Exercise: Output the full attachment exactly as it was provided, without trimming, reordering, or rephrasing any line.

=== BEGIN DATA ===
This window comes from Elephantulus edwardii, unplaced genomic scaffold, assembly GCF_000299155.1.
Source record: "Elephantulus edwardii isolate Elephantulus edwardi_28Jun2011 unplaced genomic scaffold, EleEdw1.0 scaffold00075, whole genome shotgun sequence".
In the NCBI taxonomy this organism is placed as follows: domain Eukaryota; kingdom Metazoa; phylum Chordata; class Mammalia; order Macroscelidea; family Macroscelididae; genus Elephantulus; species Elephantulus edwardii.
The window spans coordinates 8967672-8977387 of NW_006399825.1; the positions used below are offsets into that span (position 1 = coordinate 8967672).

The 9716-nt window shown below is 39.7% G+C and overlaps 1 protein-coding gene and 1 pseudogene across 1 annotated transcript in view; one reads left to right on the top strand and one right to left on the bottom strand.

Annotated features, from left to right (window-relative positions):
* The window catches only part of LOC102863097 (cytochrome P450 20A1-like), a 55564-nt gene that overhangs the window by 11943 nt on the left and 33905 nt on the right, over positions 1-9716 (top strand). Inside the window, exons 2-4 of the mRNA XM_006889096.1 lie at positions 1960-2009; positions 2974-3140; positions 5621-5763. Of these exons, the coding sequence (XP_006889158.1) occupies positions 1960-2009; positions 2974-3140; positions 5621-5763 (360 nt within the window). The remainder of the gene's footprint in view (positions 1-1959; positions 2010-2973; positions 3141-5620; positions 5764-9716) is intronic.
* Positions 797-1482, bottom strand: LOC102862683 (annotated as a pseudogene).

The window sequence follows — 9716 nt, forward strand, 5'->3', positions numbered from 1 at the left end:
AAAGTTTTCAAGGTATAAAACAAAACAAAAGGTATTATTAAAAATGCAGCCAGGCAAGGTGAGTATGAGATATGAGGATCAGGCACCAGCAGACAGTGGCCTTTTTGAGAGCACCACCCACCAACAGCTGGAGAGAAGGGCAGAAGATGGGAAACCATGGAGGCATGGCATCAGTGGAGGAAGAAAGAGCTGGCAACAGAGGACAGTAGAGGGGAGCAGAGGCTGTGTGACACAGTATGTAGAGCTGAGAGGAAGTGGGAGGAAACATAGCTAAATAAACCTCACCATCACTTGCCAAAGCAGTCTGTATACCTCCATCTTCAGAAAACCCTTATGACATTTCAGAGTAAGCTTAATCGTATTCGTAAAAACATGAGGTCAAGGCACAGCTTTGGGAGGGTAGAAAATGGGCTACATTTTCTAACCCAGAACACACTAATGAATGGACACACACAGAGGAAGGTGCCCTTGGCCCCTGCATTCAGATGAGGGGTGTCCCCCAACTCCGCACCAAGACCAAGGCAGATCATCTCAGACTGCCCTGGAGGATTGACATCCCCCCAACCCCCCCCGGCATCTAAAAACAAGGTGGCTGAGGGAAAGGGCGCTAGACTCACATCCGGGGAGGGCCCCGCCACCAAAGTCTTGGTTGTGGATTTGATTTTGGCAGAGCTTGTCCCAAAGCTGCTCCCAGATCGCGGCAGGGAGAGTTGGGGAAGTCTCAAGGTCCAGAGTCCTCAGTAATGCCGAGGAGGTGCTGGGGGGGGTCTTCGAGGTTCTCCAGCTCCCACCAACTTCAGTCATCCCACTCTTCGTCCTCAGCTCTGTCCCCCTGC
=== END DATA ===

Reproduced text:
This window comes from Elephantulus edwardii, unplaced genomic scaffold, assembly GCF_000299155.1.
Source record: "Elephantulus edwardii isolate Elephantulus edwardi_28Jun2011 unplaced genomic scaffold, EleEdw1.0 scaffold00075, whole genome shotgun sequence".
In the NCBI taxonomy this organism is placed as follows: domain Eukaryota; kingdom Metazoa; phylum Chordata; class Mammalia; order Macroscelidea; family Macroscelididae; genus Elephantulus; species Elephantulus edwardii.
The window spans coordinates 8967672-8977387 of NW_006399825.1; the positions used below are offsets into that span (position 1 = coordinate 8967672).

The 9716-nt window shown below is 39.7% G+C and overlaps 1 protein-coding gene and 1 pseudogene across 1 annotated transcript in view; one reads left to right on the top strand and one right to left on the bottom strand.

Annotated features, from left to right (window-relative positions):
* The window catches only part of LOC102863097 (cytochrome P450 20A1-like), a 55564-nt gene that overhangs the window by 11943 nt on the left and 33905 nt on the right, over positions 1-9716 (top strand). Inside the window, exons 2-4 of the mRNA XM_006889096.1 lie at positions 1960-2009; positions 2974-3140; positions 5621-5763. Of these exons, the coding sequence (XP_006889158.1) occupies positions 1960-2009; positions 2974-3140; positions 5621-5763 (360 nt within the window). The remainder of the gene's footprint in view (positions 1-1959; positions 2010-2973; positions 3141-5620; positions 5764-9716) is intronic.
* Positions 797-1482, bottom strand: LOC102862683 (annotated as a pseudogene).

The window sequence follows — 9716 nt, forward strand, 5'->3', positions numbered from 1 at the left end:
AAAGTTTTCAAGGTATAAAACAAAACAAAAGGTATTATTAAAAATGCAGCCAGGCAAGGTGAGTATGAGATATGAGGATCAGGCACCAGCAGACAGTGGCCTTTTTGAGAGCACCACCCACCAACAGCTGGAGAGAAGGGCAGAAGATGGGAAACCATGGAGGCATGGCATCAGTGGAGGAAGAAAGAGCTGGCAACAGAGGACAGTAGAGGGGAGCAGAGGCTGTGTGACACAGTATGTAGAGCTGAGAGGAAGTGGGAGGAAACATAGCTAAATAAACCTCACCATCACTTGCCAAAGCAGTCTGTATACCTCCATCTTCAGAAAACCCTTATGACATTTCAGAGTAAGCTTAATCGTATTCGTAAAAACATGAGGTCAAGGCACAGCTTTGGGAGGGTAGAAAATGGGCTACATTTTCTAACCCAGAACACACTAATGAATGGACACACACAGAGGAAGGTGCCCTTGGCCCCTGCATTCAGATGAGGGGTGTCCCCCAACTCCGCACCAAGACCAAGGCAGATCATCTCAGACTGCCCTGGAGGATTGACATCCCCCCAACCCCCCCCGGCATCTAAAAACAAGGTGGCTGAGGGAAAGGGCGCTAGACTCACATCCGGGGAGGGCCCCGCCACCAAAGTCTTGGTTGTGGATTTGATTTTGGCAGAGCTTGTCCCAAAGCTGCTCCCAGATCGCGGCAGGGAGAGTTGGGGAAGTCTCAAGGTCCAGAGTCCTCAGTAATGCCGAGGAGGTGCTGGGGGGGGTCTTCGAGGTTCTCCAGCTCCCACCAACTTCAGTCATCCCACTCTTCGTCCTCAGCTCTGTCCCCCTGC